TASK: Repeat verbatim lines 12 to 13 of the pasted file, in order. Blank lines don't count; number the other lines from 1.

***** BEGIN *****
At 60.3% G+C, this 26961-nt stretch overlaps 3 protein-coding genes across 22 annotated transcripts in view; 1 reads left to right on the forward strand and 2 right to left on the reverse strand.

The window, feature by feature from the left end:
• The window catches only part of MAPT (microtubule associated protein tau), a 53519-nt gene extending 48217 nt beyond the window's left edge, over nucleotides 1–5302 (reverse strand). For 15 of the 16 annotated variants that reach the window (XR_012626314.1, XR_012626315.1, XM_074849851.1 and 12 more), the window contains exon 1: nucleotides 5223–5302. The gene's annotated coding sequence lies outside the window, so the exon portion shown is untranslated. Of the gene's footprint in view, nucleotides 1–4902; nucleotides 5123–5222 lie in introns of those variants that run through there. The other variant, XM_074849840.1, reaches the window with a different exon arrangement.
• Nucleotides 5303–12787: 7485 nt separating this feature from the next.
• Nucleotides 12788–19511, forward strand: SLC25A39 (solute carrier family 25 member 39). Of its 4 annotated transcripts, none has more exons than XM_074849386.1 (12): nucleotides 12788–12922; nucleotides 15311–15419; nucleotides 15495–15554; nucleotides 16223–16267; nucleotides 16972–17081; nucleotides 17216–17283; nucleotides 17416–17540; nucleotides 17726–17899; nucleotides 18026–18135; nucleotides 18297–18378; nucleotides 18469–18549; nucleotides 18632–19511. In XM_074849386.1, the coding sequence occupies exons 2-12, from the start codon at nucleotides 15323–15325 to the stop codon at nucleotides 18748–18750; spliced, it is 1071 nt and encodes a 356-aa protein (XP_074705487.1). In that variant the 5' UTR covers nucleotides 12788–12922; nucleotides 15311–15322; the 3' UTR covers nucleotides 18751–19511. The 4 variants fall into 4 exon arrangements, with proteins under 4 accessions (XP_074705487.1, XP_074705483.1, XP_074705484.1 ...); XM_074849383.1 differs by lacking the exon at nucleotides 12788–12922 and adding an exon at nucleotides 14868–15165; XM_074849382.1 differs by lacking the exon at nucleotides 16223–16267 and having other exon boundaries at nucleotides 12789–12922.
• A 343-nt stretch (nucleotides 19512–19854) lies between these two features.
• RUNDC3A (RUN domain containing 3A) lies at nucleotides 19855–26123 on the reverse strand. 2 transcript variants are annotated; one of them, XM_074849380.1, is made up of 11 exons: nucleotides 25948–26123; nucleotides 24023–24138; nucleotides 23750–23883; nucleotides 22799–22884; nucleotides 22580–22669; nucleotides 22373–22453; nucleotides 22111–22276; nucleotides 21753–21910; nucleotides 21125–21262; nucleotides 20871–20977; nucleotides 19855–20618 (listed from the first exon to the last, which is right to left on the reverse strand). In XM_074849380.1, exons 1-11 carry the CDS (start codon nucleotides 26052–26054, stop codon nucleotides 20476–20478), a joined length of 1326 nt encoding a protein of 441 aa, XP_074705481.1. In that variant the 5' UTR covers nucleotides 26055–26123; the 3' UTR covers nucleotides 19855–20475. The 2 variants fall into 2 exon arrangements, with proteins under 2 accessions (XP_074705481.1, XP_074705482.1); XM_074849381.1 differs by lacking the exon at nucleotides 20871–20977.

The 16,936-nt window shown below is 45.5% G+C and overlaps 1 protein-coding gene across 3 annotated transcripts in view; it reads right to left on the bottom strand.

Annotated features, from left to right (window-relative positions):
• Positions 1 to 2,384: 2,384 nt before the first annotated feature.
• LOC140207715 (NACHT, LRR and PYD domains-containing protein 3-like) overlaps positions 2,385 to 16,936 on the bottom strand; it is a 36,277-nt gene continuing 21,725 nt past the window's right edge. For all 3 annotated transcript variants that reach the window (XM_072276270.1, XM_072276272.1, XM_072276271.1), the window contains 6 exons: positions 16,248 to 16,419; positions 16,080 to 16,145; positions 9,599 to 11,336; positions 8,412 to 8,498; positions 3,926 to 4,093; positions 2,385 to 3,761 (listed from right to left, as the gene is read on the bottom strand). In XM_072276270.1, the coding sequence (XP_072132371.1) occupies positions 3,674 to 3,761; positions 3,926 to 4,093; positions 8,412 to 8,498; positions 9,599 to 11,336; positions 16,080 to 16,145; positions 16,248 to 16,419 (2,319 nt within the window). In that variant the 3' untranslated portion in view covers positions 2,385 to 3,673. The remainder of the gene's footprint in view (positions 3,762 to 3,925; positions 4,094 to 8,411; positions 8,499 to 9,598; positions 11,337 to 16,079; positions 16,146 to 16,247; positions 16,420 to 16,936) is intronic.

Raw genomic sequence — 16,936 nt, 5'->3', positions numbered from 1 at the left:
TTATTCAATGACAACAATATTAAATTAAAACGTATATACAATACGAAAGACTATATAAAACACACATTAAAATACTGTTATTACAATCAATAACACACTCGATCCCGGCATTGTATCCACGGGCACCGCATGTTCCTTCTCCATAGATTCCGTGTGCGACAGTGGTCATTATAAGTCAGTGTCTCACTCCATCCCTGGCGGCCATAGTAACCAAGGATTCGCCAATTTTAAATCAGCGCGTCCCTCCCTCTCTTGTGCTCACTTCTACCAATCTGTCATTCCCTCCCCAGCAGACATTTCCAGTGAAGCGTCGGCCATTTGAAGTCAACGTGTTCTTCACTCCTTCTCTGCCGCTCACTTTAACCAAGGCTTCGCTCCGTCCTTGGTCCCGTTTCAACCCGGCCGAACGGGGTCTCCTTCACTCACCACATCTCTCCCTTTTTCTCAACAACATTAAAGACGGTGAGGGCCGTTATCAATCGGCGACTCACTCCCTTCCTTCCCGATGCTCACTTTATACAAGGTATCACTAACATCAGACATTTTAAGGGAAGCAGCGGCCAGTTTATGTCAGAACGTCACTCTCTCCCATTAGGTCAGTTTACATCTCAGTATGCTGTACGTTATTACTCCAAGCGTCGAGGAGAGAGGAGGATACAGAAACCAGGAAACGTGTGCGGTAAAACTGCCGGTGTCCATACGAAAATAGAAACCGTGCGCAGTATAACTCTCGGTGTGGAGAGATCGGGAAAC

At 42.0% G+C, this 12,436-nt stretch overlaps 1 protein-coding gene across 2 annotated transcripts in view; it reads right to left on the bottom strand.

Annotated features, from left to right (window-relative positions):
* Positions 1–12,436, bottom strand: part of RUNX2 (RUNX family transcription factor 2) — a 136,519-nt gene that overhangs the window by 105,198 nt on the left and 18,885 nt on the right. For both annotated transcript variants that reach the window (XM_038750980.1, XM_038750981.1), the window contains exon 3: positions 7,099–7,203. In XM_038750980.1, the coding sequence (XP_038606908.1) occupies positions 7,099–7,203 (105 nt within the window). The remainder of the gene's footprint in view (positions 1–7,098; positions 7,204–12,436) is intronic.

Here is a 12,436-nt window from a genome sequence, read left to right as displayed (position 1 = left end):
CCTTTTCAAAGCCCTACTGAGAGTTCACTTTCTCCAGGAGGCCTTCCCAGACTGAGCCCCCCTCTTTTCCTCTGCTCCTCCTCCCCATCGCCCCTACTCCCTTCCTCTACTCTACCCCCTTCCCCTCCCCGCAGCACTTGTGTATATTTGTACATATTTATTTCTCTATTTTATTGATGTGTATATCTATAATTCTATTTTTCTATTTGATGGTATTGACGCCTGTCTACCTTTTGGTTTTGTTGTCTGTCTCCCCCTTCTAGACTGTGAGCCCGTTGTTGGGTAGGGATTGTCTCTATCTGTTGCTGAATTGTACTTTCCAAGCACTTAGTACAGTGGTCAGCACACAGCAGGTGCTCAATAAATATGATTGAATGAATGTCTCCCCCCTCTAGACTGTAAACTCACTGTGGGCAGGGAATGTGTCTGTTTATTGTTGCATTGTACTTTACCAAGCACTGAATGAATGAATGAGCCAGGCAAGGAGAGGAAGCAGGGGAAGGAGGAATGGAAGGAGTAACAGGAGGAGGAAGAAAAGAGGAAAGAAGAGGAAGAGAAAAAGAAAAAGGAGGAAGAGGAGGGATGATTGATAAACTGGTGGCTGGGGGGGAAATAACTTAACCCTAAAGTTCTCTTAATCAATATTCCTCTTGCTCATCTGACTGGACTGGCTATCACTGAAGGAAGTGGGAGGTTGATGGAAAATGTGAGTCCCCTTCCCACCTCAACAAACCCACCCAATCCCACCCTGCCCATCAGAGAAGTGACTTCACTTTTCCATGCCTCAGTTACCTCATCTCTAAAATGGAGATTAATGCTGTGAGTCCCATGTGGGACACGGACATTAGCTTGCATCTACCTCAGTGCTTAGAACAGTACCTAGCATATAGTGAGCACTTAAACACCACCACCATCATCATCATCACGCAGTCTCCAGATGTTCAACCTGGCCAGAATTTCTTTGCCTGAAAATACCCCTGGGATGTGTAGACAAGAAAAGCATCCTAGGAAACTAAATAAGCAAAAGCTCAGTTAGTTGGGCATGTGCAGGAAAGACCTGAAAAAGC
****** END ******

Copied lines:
Raw genomic sequence — 16,936 nt, 5'->3', positions numbered from 1 at the left:
TTATTCAATGACAACAATATTAAATTAAAACGTATATACAATACGAAAGACTATATAAAACACACATTAAAATACTGTTATTACAATCAATAACACACTCGATCCCGGCATTGTATCCACGGGCACCGCATGTTCCTTCTCCATAGATTCCGTGTGCGACAGTGGTCATTATAAGTCAGTGTCTCACTCCATCCCTGGCGGCCATAGTAACCAAGGATTCGCCAATTTTAAATCAGCGCGTCCCTCCCTCTCTTGTGCTCACTTCTACCAATCTGTCATTCCCTCCCCAGCAGACATTTCCAGTGAAGCGTCGGCCATTTGAAGTCAACGTGTTCTTCACTCCTTCTCTGCCGCTCACTTTAACCAAGGCTTCGCTCCGTCCTTGGTCCCGTTTCAACCCGGCCGAACGGGGTCTCCTTCACTCACCACATCTCTCCCTTTTTCTCAACAACATTAAAGACGGTGAGGGCCGTTATCAATCGGCGACTCACTCCCTTCCTTCCCGATGCTCACTTTATACAAGGTATCACTAACATCAGACATTTTAAGGGAAGCAGCGGCCAGTTTATGTCAGAACGTCACTCTCTCCCATTAGGTCAGTTTACATCTCAGTATGCTGTACGTTATTACTCCAAGCGTCGAGGAGAGAGGAGGATACAGAAACCAGGAAACGTGTGCGGTAAAACTGCCGGTGTCCATACGAAAATAGAAACCGTGCGCAGTATAACTCTCGGTGTGGAGAGATCGGGAAAC